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Uber as an Example of the Perils of Technological Expansion

Uber isn’t the problem; taxi regulations are: This column for the Boston Globe (by John Sununu, of all people?) pulls no punches, and explains one of the problems faced by technological advancements in any field: they threaten the established status quo which someone is making money from. Uber has plenty of enemies. The Web-based taxi […]

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Does Online Advertising Work?

Online advertising effectiveness: For large brands, online ads may be worthless: A lot of startlingly honest revelations in here. Turns out that we have no idea if online advertising works, and it probably doesn’t. […] if somebody searches for “Amazon, banana slicer,” and clicks on a search ad that pops up right next to his […]

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Miller’s Magic Number and It’s (Non-) Relevance to Web Navigation

At some point, anyone working on the web has heard the exhortation that ideal web navigation should be “seven items, plus or minus two” with some vague reference to science which “proves” this is true. Some years ago, I finally decided to look up the “science” and found that this is a reference to what’s […]

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It’s Fun to Hate Microsoft

Microsoft killed my Pappy: Scott Hanselman points out the truth: the Microsoft you’ve worked so hard to hate for so long is not the same company it used to be: We’re putting source on GitHub, many groups are using Git with TFS internally for projects, we’ve open sourced (not just source-opened) huge parts of .NET […]

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How to Give a Good Conference Talk

I talk at a fair amount of conferences. Over the years, I’ve taken notes on how to do it well (this pre-supposes that I do it well, which is very much up for debate).  I figured I’d share these notes. Now, understand that I give a very specific type of conference presentation, which is 30-50 […]

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Perspectives On What “Archiving” Means in Content Management

In content management, “archiving” is a pretty common word. Systems allow for “archiving,” or there are “archive” buttons on the interface, “managing content archiving” is a bullet in a job description, etc. But there’s no accepted definition for it.  What does it mean, exactly? I appears to mean any one of the following: Move it […]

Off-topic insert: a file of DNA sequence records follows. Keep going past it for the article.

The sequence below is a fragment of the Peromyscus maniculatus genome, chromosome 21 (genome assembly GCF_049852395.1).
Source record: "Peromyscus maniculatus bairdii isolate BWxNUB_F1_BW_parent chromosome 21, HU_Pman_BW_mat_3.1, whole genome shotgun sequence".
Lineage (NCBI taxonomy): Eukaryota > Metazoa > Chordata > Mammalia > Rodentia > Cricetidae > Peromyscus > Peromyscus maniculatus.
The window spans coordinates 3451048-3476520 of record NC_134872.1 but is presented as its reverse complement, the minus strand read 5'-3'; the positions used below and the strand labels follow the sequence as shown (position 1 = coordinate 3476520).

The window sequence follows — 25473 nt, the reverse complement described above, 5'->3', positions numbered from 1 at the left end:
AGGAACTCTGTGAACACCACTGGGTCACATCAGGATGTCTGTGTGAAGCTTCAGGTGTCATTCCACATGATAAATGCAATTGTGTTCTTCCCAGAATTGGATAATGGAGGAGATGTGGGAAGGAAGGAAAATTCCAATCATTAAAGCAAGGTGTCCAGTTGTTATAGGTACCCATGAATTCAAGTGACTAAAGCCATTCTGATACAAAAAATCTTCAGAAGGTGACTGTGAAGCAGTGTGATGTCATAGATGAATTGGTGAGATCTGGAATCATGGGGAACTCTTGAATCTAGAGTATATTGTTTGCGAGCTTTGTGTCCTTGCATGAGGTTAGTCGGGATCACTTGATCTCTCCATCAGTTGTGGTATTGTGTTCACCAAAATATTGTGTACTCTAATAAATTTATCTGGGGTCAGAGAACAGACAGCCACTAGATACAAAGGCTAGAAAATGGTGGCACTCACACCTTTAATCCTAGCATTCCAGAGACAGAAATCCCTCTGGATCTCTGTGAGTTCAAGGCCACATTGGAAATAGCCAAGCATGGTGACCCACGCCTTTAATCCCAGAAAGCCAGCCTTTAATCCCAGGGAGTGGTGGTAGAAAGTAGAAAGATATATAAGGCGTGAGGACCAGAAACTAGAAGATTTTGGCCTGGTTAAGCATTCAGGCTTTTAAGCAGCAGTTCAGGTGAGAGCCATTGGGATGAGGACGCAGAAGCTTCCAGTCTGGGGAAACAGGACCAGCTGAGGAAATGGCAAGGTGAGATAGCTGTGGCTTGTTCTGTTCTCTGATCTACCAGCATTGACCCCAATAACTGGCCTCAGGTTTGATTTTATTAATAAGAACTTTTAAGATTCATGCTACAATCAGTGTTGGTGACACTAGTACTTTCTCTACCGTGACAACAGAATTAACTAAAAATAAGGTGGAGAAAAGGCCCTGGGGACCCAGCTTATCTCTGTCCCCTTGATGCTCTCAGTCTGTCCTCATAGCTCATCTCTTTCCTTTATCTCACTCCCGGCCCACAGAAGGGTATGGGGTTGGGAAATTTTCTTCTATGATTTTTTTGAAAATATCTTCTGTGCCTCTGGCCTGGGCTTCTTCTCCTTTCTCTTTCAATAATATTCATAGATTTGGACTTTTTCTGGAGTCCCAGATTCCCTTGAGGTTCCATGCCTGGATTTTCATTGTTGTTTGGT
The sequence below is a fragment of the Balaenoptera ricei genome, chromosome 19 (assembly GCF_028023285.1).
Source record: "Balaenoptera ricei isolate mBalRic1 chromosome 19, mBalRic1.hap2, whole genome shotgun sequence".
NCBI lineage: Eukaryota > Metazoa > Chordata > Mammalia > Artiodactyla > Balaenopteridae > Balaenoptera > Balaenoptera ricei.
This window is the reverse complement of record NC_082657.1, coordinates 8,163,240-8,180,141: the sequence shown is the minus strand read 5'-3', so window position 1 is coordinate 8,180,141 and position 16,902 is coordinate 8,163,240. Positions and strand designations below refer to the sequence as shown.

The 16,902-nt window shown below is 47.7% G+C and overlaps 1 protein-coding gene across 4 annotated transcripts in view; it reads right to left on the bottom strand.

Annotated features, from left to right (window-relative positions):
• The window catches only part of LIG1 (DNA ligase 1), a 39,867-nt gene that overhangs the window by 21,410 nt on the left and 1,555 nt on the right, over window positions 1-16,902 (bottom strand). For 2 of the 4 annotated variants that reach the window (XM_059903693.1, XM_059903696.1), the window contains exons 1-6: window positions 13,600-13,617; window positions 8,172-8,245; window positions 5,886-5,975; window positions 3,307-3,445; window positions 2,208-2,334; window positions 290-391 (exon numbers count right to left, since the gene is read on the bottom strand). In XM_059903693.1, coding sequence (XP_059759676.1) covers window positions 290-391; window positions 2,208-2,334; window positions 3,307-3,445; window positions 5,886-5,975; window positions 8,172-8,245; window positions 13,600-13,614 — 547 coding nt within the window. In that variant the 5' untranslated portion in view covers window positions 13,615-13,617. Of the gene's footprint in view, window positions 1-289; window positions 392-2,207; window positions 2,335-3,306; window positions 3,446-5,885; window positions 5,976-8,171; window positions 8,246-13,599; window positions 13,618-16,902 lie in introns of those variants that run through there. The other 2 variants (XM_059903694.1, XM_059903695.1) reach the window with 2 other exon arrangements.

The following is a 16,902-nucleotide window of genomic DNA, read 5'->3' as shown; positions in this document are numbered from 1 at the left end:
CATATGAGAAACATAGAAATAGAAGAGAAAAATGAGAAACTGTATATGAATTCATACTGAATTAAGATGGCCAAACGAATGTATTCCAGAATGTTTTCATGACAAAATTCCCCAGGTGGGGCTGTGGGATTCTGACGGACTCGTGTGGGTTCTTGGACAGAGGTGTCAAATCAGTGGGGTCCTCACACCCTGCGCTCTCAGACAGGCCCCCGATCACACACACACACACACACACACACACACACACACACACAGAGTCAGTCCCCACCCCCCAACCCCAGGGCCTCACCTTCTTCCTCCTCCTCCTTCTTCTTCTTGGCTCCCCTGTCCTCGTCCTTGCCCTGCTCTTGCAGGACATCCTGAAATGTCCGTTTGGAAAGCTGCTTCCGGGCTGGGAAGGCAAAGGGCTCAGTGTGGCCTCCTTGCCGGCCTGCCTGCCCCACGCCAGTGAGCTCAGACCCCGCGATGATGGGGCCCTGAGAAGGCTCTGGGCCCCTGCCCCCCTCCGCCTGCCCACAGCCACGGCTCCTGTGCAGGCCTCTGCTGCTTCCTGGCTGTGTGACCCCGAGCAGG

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IA is Not New

One of the problems with working in digital is that we tend to think we invented everything. We sit around and imagine we’re breaking amazing new ground, when we’re often just retreading ground that was broken long before. Consider the much-ballyhooed discipline of “content modeling” (a phrase which I admittedly use freely).  This used to […]

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The Gift of Perspective

Why your previous developer was terrible: When a new developer comes onto a project, they often find a bunch of stuff to change right away and seem to be hyper-productive right out of the gate.  It’s a matter of fresh perspective, and the ability to view the project with the perspective of the current moment […]

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The Necessity of Asynchronous Communication

Synchronous communication is over-rated.  By this, I mean the concept of talking to someone face-to-face, or over-the-phone in real-time. I’m not saying this communication doesn’t have some unique properties, but in a lot of cases, it’s not what you really need.  Rather, you need asynchronous communication, where one party says something but doesn’t wait around […]

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Two Versions of the Content Management vs. Marketing Talk

When writing about the white paper I wrote for Movable Type, I suddenly realized that I failed to post this, which is the video of the talk I did for the Movable Type Idea Exchange in NYC last fall. This is a recap of the talk I have at Drupalcon in Portland in May 2013.  […]